Nationalism and Class Struggle

“The name of the path is class struggle. The goal is the nation.” The national-bolshevist perspective on class struggle, by ‘Social-Revolutionary Nationalist’ Georg Osten

Radicalization was one of the defining features of Germany’s youth movement in the late 1920s, as it was for so many other sectors of German society. The country’s ongoing economic difficulties, its continued ‘subjugation’ under foreign powers, the seemingly moribund culture of its dominant right-wing forces, and the increasing tendency of its nationalist paramilitaries and parties to participate in the political mainstream via electoral politics had all engendered a strong sense of frustration and disillusionment in many of the idealistic patriots who made up much of the youth movement. The dire circumstances brought about by the onset of the Great Depression heightened these sentiments dramatically, leading many young nationalists, already dabbling in anti-capitalist and anti-bourgeois sympathies, to the conclusion that there might actually be an element of truth to Marxist critiques of capitalism and imperialism after all. A growing sympathy and appreciation for communism developed within segments of the youth movement as a result, leading to the emergence of a new variety of left-wing nationalism and to numerous attempts at forging a common political front between the country’s national-revolutionary forces on the one hand and the Soviet-backed Communist Party of Germany (Kommunistische Partei Deutschlands, KPD) on the other. The organization at the forefront of this new wave of ‘national-communism’ was the Group of Social-Revolutionary Nationalists (Gruppe sozialrevolutionärer Nationalisten, GSRN), founded on Ascension Day 1930 out of an amalgamation of various youth associations and one of the few entities to openly call itself “National Bolshevist.” Those affiliated with the GSRN, who like their principal spokesman Karl Otto Paetel were almost all intellectuals of middle-class origin, actively collaborated with the KPD and its front organizations and incorporated core conceits of revolutionary Marxism into their own nationalist worldview, proselytizing for a political ideology which placed Germany’s hopes for national liberation in the hands of the proletariat and in the ideal of violent class struggle. The article translated below, by Social-Revolutionary activist Georg Osten, presents the GSRN’s perspective on the issue of the class struggle and its centrality to the group’s nationalist ambitions. Originally published in national-revolutionary journal Die Kommenden in June 1930, Osten’s article was later reproduced in the 1930 booklet Sozialrevolutionärer Nationalismus, which effectively served as the GSRN’s programme for most of its existence.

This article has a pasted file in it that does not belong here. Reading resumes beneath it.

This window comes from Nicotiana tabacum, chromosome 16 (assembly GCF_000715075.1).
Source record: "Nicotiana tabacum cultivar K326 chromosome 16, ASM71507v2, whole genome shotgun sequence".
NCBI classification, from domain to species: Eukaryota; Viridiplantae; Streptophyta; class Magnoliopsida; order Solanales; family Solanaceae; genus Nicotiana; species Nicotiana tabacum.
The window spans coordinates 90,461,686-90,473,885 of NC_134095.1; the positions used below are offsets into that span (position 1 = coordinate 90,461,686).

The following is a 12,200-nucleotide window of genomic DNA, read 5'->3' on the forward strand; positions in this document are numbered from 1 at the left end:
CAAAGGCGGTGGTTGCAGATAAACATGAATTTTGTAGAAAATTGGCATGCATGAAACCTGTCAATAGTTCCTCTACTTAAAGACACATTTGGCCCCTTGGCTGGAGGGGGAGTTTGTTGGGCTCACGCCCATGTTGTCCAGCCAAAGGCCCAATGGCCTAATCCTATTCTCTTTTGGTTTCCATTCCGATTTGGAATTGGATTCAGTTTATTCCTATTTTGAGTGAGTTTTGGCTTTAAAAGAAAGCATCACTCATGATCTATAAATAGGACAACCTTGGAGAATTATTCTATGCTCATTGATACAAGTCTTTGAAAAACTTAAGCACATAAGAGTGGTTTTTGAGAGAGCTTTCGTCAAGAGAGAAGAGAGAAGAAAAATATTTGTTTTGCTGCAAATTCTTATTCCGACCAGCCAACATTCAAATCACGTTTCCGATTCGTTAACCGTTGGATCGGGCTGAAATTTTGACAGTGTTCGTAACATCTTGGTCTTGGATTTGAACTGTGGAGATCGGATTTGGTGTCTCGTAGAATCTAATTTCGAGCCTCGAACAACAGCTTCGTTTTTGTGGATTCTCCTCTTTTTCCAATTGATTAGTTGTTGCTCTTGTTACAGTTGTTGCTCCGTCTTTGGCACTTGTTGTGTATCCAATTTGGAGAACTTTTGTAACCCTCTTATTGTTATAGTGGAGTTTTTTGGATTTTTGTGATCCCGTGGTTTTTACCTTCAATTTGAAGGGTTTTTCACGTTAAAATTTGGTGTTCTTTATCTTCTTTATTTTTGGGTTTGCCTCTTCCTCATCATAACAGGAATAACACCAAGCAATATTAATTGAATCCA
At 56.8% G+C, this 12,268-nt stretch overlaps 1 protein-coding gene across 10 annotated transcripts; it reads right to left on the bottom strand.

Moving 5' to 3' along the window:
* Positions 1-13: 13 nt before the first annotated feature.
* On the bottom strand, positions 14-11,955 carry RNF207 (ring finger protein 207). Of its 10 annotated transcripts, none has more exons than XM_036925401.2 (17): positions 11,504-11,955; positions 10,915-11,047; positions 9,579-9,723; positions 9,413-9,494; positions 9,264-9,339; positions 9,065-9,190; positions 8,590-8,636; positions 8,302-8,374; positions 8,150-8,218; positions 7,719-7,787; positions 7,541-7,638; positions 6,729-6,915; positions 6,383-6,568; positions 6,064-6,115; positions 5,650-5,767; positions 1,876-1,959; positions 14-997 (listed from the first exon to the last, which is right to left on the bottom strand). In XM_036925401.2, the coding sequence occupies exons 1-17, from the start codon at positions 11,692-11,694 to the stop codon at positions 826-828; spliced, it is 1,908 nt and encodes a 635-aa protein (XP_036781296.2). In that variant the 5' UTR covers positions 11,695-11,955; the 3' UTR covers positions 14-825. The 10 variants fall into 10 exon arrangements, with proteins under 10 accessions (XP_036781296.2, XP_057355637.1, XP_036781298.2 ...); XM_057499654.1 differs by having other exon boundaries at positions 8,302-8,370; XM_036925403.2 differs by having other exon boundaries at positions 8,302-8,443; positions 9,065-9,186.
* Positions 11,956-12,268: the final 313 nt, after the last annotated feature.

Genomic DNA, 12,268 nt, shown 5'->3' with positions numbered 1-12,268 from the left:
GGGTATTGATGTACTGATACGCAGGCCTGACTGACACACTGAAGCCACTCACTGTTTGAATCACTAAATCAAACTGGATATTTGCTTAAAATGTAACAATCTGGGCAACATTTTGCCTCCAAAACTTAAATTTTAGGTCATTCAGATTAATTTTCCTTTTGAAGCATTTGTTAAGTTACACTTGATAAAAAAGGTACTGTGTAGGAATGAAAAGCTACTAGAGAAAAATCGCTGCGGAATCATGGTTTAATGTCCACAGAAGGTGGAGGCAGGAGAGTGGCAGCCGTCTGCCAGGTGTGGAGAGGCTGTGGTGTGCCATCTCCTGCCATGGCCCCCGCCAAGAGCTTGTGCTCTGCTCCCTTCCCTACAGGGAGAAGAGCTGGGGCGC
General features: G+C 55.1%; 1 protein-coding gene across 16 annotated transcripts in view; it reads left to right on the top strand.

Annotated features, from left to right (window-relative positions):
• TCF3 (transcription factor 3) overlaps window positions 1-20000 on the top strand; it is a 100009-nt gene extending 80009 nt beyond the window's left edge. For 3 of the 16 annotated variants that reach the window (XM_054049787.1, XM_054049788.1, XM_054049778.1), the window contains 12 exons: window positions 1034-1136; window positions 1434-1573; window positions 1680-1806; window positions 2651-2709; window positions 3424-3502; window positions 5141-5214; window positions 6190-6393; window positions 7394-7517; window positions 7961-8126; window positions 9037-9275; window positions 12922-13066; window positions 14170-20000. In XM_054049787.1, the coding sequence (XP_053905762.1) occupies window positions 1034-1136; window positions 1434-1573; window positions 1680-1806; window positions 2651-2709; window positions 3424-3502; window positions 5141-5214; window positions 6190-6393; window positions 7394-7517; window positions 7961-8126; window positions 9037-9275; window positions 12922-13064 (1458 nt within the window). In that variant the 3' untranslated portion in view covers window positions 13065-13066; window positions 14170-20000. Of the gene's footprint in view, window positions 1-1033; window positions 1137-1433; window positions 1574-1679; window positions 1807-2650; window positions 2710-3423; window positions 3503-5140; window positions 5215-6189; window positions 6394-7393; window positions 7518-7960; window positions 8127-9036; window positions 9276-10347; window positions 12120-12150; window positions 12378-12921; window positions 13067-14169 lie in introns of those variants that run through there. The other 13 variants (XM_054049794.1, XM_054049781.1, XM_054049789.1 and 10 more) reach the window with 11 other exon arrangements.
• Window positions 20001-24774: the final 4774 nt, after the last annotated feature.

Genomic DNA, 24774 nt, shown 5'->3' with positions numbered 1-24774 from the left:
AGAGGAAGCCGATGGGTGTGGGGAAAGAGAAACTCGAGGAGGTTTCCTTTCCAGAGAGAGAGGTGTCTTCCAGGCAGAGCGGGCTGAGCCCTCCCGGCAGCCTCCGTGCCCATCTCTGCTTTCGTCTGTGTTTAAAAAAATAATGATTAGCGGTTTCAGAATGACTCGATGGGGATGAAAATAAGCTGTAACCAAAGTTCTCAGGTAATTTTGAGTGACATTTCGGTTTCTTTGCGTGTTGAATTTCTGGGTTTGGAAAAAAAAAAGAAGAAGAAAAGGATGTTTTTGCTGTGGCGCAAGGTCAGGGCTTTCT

Nationalism and Class Struggle
By Georg Osten
1930

One certainly need not agree with Karl Marx’s thesis that all history is the history of class struggles in order to be capable of acknowledging that this proposition is at least thoroughly accurate to our time. There is no denying the fact that all struggles, of both a foreign-policy and domestic-political nature, take place upon the plane of economic struggle. Just a few years ago it was almost impossible to speak of class struggle as a historically-conditioned fact in circles which call themselves national or nationalist, but the events of the past seven years have brought about a remarkable transformation. It was previously considered good form, so to speak, to depict the class struggle as a perfidious invention of Jews and Freemasons who, in some clandestine gathering, had decided upon the destruction of the unified German nation [deutschen Einheitsvolkes]. Nobody wished to acknowledge that a development had taken place here which was conditioned by the expansion of industrial production capacities within the framework of the capitalist system.1